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Offshore Metocean Station for Energy Purposes

Original scientific paper

Journal of Sustainable Development of Energy, Water and Environment Systems
Volume 4, Issue 4, December 2016, pp 333-346
DOI: https://doi.org/10.13044/j.sdewes.2016.04.0026
Stefan Balluff , Jörg Bendfeld
Electrical Energy Technologies and Sustainable Energy Concepts, Paderborn University, Warburger Str. 100, 33098 Paderborn, Germany


without any restrictions for the following generations. In these concepts the wind energy and wave/ocean current energy are important factors as the description and the prognosis of waves and currents is a complex issue, especially offshore. For the estimation of the average annual wind speed and thus the energy production of offshore windfarms, it is imperative to know the exact wind conditions at each project site. Suitable prognosis methods are either missing so far, or not accurate enough, or at beta stage. The only possibility to achieve exact information about the offshore conditions is a metocean station consisting of wind and wave sensors. These met stations can be lattice masts mounted on monopiles or buoys equipped with meteorological sensors, both in combination with wave sensors to include all important parameters. Though conventional metocean stations are far more common, established and are measuring data of high quality, cheaper and more flexible solutions such as the likes of floating light detection and ranging are about to be used during the operation of wind farms. This article explains currently used methods of offshore measurements with respect to wind and wave and compares it with reanalysis data. This data has advantages in comparison to measurements from conventional metocean stations, but cannot be used independently. This article proves that using solely reanalysis data is not possible, that measurements offshore are still necessary and that its operation helps in improving the performance of offshore wind farms.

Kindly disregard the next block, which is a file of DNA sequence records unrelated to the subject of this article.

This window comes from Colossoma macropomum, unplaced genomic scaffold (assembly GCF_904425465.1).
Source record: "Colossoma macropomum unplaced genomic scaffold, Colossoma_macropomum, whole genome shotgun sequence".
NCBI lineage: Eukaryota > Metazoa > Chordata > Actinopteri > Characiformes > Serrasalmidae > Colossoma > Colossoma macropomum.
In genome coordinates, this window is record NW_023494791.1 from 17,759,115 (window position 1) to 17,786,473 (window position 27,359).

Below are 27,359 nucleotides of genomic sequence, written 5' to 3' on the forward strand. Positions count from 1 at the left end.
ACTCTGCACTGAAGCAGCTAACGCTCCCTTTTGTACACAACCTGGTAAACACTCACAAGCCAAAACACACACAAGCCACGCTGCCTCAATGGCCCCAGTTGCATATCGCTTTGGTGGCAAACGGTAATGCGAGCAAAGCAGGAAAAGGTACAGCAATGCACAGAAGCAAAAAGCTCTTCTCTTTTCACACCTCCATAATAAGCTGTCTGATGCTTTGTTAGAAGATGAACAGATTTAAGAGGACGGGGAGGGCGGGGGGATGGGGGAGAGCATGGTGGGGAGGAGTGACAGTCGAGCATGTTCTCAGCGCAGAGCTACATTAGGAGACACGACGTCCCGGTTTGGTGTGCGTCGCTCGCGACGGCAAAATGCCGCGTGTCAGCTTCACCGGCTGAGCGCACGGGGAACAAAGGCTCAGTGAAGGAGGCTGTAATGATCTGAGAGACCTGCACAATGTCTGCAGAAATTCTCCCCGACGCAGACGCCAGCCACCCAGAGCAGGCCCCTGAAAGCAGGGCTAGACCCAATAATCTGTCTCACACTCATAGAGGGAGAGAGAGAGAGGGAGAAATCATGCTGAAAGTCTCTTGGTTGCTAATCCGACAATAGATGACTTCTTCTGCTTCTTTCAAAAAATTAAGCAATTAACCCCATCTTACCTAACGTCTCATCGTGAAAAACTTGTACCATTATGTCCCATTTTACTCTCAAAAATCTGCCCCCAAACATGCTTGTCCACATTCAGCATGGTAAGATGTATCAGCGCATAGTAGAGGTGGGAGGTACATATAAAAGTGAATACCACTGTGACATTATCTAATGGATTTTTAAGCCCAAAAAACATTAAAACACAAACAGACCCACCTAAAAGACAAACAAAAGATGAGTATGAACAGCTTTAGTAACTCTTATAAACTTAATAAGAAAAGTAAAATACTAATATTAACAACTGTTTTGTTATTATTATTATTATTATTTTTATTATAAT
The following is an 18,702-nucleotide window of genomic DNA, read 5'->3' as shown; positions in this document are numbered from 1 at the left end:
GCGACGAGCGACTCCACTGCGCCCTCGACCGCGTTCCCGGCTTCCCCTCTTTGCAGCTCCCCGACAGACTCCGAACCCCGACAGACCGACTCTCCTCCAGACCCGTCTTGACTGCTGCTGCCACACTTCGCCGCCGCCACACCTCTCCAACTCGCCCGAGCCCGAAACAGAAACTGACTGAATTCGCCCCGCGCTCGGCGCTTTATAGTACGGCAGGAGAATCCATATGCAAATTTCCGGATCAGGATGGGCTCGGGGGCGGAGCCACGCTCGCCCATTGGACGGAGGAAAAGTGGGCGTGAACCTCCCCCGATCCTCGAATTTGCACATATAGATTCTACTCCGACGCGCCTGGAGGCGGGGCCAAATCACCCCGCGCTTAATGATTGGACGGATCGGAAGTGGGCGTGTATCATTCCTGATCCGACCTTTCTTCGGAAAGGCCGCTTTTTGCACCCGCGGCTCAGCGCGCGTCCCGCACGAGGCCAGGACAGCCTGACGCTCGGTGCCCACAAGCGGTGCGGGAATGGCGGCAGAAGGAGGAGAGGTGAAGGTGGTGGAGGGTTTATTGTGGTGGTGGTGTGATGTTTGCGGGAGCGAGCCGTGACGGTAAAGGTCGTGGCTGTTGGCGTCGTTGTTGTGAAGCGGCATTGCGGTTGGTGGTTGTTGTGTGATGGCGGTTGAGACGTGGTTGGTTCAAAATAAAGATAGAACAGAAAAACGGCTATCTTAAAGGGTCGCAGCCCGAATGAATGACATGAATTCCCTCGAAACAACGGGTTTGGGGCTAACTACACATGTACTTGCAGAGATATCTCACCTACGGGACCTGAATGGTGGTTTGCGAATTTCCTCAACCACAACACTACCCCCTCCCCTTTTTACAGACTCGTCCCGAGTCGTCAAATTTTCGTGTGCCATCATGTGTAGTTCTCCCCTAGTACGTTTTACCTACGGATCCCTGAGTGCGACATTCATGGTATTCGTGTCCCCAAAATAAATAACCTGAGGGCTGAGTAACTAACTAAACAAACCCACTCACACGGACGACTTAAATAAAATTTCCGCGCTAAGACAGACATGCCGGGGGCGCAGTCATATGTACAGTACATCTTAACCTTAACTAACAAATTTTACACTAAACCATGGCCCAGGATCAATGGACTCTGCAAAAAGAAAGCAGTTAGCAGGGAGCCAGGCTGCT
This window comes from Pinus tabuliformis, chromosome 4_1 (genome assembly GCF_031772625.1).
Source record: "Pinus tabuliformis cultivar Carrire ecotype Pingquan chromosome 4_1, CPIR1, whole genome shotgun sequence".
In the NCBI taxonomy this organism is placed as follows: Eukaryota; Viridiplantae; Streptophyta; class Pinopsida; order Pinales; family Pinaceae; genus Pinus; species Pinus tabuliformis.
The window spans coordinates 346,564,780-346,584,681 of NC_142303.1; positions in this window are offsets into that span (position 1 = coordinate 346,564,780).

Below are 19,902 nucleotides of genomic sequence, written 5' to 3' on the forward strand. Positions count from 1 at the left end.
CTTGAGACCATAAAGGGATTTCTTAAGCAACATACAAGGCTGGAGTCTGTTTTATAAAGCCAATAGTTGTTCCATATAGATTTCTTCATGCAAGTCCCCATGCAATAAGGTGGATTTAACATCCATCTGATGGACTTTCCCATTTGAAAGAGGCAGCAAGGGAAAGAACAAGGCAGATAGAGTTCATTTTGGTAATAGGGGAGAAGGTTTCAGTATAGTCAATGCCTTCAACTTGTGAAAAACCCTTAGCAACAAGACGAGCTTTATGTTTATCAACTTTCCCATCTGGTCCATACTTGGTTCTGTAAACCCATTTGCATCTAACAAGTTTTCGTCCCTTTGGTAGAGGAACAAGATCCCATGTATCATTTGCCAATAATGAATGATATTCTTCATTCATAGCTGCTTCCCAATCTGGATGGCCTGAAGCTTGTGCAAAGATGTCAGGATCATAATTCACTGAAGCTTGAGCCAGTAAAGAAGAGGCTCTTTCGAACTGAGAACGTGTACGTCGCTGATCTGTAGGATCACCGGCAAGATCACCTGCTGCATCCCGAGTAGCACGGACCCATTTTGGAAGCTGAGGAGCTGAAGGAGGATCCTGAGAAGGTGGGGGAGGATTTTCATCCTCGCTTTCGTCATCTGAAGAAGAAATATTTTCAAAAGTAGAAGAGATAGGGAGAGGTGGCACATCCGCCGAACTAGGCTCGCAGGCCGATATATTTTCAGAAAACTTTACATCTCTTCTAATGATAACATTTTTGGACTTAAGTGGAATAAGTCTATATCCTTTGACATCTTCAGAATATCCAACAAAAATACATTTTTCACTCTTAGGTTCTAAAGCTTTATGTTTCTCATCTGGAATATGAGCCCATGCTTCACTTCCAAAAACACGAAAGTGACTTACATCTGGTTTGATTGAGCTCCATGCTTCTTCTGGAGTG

Keywords: Offshore, Wind energy, Wave energy, Metocean station, Met mast, Light detection and ranging, Buoys.

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